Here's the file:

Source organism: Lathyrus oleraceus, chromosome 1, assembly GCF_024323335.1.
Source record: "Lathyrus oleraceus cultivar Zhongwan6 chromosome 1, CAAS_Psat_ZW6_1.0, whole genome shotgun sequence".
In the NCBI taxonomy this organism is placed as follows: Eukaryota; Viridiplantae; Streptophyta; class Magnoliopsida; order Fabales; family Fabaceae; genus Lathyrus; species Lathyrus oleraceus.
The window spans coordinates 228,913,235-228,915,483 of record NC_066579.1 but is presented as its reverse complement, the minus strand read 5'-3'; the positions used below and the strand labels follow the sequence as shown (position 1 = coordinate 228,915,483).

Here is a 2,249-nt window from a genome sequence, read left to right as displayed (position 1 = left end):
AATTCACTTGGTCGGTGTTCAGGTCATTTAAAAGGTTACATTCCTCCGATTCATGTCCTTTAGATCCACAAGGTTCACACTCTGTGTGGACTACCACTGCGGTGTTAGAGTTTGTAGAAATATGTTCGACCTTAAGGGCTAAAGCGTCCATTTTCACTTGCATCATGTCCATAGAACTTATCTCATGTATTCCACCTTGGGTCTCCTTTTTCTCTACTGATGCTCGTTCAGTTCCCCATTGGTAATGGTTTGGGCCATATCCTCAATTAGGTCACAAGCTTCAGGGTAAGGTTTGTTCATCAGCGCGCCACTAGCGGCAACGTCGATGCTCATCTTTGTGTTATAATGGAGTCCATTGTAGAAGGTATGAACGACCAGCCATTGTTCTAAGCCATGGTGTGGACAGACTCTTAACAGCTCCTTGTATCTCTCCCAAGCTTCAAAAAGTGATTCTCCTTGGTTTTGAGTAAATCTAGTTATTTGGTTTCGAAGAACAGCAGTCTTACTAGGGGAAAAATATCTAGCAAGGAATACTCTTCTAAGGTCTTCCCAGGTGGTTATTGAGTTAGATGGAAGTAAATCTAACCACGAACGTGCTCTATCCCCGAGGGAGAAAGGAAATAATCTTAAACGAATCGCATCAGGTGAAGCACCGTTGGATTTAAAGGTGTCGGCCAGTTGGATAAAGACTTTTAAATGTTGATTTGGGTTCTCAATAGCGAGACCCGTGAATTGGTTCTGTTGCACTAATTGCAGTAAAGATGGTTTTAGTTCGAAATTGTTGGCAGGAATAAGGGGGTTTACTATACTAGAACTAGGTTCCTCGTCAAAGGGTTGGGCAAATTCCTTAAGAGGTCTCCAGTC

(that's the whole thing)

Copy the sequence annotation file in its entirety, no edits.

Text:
Source organism: Lathyrus oleraceus, chromosome 1, assembly GCF_024323335.1.
Source record: "Lathyrus oleraceus cultivar Zhongwan6 chromosome 1, CAAS_Psat_ZW6_1.0, whole genome shotgun sequence".
In the NCBI taxonomy this organism is placed as follows: Eukaryota; Viridiplantae; Streptophyta; class Magnoliopsida; order Fabales; family Fabaceae; genus Lathyrus; species Lathyrus oleraceus.
The window spans coordinates 228,913,235-228,915,483 of record NC_066579.1 but is presented as its reverse complement, the minus strand read 5'-3'; the positions used below and the strand labels follow the sequence as shown (position 1 = coordinate 228,915,483).

Here is a 2,249-nt window from a genome sequence, read left to right as displayed (position 1 = left end):
AATTCACTTGGTCGGTGTTCAGGTCATTTAAAAGGTTACATTCCTCCGATTCATGTCCTTTAGATCCACAAGGTTCACACTCTGTGTGGACTACCACTGCGGTGTTAGAGTTTGTAGAAATATGTTCGACCTTAAGGGCTAAAGCGTCCATTTTCACTTGCATCATGTCCATAGAACTTATCTCATGTATTCCACCTTGGGTCTCCTTTTTCTCTACTGATGCTCGTTCAGTTCCCCATTGGTAATGGTTTGGGCCATATCCTCAATTAGGTCACAAGCTTCAGGGTAAGGTTTGTTCATCAGCGCGCCACTAGCGGCAACGTCGATGCTCATCTTTGTGTTATAATGGAGTCCATTGTAGAAGGTATGAACGACCAGCCATTGTTCTAAGCCATGGTGTGGACAGACTCTTAACAGCTCCTTGTATCTCTCCCAAGCTTCAAAAAGTGATTCTCCTTGGTTTTGAGTAAATCTAGTTATTTGGTTTCGAAGAACAGCAGTCTTACTAGGGGAAAAATATCTAGCAAGGAATACTCTTCTAAGGTCTTCCCAGGTGGTTATTGAGTTAGATGGAAGTAAATCTAACCACGAACGTGCTCTATCCCCGAGGGAGAAAGGAAATAATCTTAAACGAATCGCATCAGGTGAAGCACCGTTGGATTTAAAGGTGTCGGCCAGTTGGATAAAGACTTTTAAATGTTGATTTGGGTTCTCAATAGCGAGACCCGTGAATTGGTTCTGTTGCACTAATTGCAGTAAAGATGGTTTTAGTTCGAAATTGTTGGCAGGAATAAGGGGGTTTACTATACTAGAACTAGGTTCCTCGTCAAAGGGTTGGGCAAATTCCTTAAGAGGTCTCCAGTC